Ohmacht, Martin (2003) WittgensteinÂ´s Critique of GödelÂ´s Incompleteness Results. In: PreProceedings of the 26th International Wittgenstein Symposium. Austrian Ludwig Wittgenstein Society, Kirchberg am Wechsel, pp. 269271.

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Abstract
It is often said that GödelÂ´s famous theorem of 1931 is equal to the Cretian Liar, who says that everything that he says is a lie. But GödelÂ´s result is only similar to this sophism and not equivalent to it. When mathematicians deal with GödelÂ´s theorem, then it is often the case that they become poetical or even emotional: some of them show a high esteem of it and others despise it. Wittgenstein sees the famous Liar as a useless language game which doesnÂ´t excite anybody. GödelÂ´s first incompleteness theorem shows us that in mathematics there are puzzles which have no solution at all and therefore in mathematics one should be very careful when one chooses a puzzle on which one wants to work. GödelÂ´s second imcompleteness theorem deals with hidden contradictions â€“ Wittgenstein shows a paradigmatic solution: he simply shrugs his shoulders on this problem and many mathematicians do so today as well. Wittgenstein says than GödelÂ´s results should not be treated as mathematical theorems, but as elements of the humanistic sciences. Wittgenstein sees them as something which should be worked on in a creative manner.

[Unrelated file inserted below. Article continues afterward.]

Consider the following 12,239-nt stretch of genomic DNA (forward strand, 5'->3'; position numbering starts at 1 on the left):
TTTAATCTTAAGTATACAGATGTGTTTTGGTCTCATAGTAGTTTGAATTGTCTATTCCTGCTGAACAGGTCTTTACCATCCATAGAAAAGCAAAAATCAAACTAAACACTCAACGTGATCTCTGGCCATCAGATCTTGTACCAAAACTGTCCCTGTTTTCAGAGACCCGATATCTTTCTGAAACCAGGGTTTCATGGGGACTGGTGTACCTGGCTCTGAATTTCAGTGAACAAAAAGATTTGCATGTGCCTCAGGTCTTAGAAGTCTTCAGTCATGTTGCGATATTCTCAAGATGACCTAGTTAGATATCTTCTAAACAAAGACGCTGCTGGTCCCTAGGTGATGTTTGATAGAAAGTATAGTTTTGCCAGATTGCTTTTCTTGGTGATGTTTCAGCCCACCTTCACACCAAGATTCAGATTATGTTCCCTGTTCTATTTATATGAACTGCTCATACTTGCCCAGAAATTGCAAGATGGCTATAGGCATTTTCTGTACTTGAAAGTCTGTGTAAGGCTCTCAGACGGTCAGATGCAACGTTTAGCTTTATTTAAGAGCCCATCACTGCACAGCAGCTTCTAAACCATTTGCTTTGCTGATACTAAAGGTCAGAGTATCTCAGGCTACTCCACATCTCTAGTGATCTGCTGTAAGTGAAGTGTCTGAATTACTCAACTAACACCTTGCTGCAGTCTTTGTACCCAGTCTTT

Item Type:  Book Section 

Uncontrolled Keywords:  Incompleteness Theorem; common sense philosophy; LiarÂ´s Paradox; Goedel, A.; Wittgenstein, L. 
Subjects:  Philosophie > Philosophische Journale, Kongresse, Vereinigungen > Wittgenstein Symposium Kirchberg, PreProceedings > Kirchberg 2003 Philosophie > Philosophische Disziplinen > Logik, analytische Philosophie Philosophie > Geschichte der Philosophie > g) 20.Jahrhundert 
Depositing User:  Stefan Köstenbauer 
Date Deposited:  17 Apr 2008 06:40 
Last Modified:  08 Sep 2011 18:52 
URI:  http://sammelpunkt.philo.at/id/eprint/1674 
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